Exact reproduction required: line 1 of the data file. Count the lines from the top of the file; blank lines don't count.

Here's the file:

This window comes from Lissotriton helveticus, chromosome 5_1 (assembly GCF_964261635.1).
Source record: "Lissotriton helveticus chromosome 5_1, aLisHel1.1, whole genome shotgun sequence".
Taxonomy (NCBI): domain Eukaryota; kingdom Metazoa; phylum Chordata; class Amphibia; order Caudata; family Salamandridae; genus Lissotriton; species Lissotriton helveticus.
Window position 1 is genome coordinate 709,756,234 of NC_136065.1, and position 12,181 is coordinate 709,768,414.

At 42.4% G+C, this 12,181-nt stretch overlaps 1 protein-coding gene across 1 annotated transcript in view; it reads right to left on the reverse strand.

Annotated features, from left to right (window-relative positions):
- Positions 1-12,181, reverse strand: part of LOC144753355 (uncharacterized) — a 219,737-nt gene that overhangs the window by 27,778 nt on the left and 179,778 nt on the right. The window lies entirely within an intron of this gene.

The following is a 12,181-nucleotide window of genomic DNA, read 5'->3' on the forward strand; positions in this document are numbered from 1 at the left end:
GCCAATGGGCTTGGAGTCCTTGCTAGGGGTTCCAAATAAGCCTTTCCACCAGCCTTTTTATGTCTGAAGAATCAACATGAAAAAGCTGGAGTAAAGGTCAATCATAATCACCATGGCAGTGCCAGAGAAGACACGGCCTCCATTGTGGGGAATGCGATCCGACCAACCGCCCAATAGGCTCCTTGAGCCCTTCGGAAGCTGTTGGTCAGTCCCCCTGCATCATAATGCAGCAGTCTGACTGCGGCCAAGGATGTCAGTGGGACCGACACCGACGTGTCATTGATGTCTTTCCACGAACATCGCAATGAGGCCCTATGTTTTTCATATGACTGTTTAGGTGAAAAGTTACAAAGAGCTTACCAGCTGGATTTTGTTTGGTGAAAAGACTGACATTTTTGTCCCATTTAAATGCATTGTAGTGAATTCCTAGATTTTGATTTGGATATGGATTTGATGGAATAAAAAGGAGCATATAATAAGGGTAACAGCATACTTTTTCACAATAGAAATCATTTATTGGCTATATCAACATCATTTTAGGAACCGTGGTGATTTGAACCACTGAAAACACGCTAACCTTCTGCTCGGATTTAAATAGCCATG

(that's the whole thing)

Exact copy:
This window comes from Lissotriton helveticus, chromosome 5_1 (assembly GCF_964261635.1).